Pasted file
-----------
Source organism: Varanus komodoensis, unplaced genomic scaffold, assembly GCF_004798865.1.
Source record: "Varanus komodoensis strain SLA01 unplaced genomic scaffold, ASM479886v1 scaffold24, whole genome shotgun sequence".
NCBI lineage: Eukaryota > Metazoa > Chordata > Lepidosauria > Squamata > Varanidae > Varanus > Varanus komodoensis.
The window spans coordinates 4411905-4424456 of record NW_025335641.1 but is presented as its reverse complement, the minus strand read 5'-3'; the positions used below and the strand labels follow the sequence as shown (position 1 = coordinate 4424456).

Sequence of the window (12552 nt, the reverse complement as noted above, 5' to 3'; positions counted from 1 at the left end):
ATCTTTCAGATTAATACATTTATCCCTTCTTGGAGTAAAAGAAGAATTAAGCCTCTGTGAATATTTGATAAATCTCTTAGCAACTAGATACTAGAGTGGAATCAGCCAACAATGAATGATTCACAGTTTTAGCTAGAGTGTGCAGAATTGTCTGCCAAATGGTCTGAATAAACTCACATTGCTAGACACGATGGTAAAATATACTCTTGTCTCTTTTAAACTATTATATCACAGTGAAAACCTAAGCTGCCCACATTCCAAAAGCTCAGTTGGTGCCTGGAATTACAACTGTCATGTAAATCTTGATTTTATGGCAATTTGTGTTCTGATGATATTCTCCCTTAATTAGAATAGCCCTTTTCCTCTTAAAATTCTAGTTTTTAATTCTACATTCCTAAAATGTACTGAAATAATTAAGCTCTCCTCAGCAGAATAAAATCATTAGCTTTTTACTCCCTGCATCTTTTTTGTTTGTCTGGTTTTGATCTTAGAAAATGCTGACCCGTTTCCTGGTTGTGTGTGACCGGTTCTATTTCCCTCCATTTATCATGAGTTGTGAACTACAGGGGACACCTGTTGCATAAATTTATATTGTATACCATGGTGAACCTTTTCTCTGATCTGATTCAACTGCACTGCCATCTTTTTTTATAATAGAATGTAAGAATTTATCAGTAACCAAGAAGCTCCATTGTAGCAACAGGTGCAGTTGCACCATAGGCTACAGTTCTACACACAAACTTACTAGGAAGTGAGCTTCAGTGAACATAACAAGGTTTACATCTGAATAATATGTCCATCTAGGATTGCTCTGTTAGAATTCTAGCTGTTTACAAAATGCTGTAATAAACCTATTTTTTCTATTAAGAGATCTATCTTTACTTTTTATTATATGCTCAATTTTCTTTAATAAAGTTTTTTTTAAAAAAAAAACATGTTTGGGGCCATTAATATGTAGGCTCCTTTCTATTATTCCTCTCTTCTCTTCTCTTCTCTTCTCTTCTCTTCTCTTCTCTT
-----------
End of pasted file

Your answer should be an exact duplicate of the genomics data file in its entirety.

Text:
Source organism: Varanus komodoensis, unplaced genomic scaffold, assembly GCF_004798865.1.
Source record: "Varanus komodoensis strain SLA01 unplaced genomic scaffold, ASM479886v1 scaffold24, whole genome shotgun sequence".
NCBI lineage: Eukaryota > Metazoa > Chordata > Lepidosauria > Squamata > Varanidae > Varanus > Varanus komodoensis.
The window spans coordinates 4411905-4424456 of record NW_025335641.1 but is presented as its reverse complement, the minus strand read 5'-3'; the positions used below and the strand labels follow the sequence as shown (position 1 = coordinate 4424456).

Sequence of the window (12552 nt, the reverse complement as noted above, 5' to 3'; positions counted from 1 at the left end):
ATCTTTCAGATTAATACATTTATCCCTTCTTGGAGTAAAAGAAGAATTAAGCCTCTGTGAATATTTGATAAATCTCTTAGCAACTAGATACTAGAGTGGAATCAGCCAACAATGAATGATTCACAGTTTTAGCTAGAGTGTGCAGAATTGTCTGCCAAATGGTCTGAATAAACTCACATTGCTAGACACGATGGTAAAATATACTCTTGTCTCTTTTAAACTATTATATCACAGTGAAAACCTAAGCTGCCCACATTCCAAAAGCTCAGTTGGTGCCTGGAATTACAACTGTCATGTAAATCTTGATTTTATGGCAATTTGTGTTCTGATGATATTCTCCCTTAATTAGAATAGCCCTTTTCCTCTTAAAATTCTAGTTTTTAATTCTACATTCCTAAAATGTACTGAAATAATTAAGCTCTCCTCAGCAGAATAAAATCATTAGCTTTTTACTCCCTGCATCTTTTTTGTTTGTCTGGTTTTGATCTTAGAAAATGCTGACCCGTTTCCTGGTTGTGTGTGACCGGTTCTATTTCCCTCCATTTATCATGAGTTGTGAACTACAGGGGACACCTGTTGCATAAATTTATATTGTATACCATGGTGAACCTTTTCTCTGATCTGATTCAACTGCACTGCCATCTTTTTTTATAATAGAATGTAAGAATTTATCAGTAACCAAGAAGCTCCATTGTAGCAACAGGTGCAGTTGCACCATAGGCTACAGTTCTACACACAAACTTACTAGGAAGTGAGCTTCAGTGAACATAACAAGGTTTACATCTGAATAATATGTCCATCTAGGATTGCTCTGTTAGAATTCTAGCTGTTTACAAAATGCTGTAATAAACCTATTTTTTCTATTAAGAGATCTATCTTTACTTTTTATTATATGCTCAATTTTCTTTAATAAAGTTTTTTTTAAAAAAAAAACATGTTTGGGGCCATTAATATGTAGGCTCCTTTCTATTATTCCTCTCTTCTCTTCTCTTCTCTTCTCTTCTCTTCTCTTCTCTT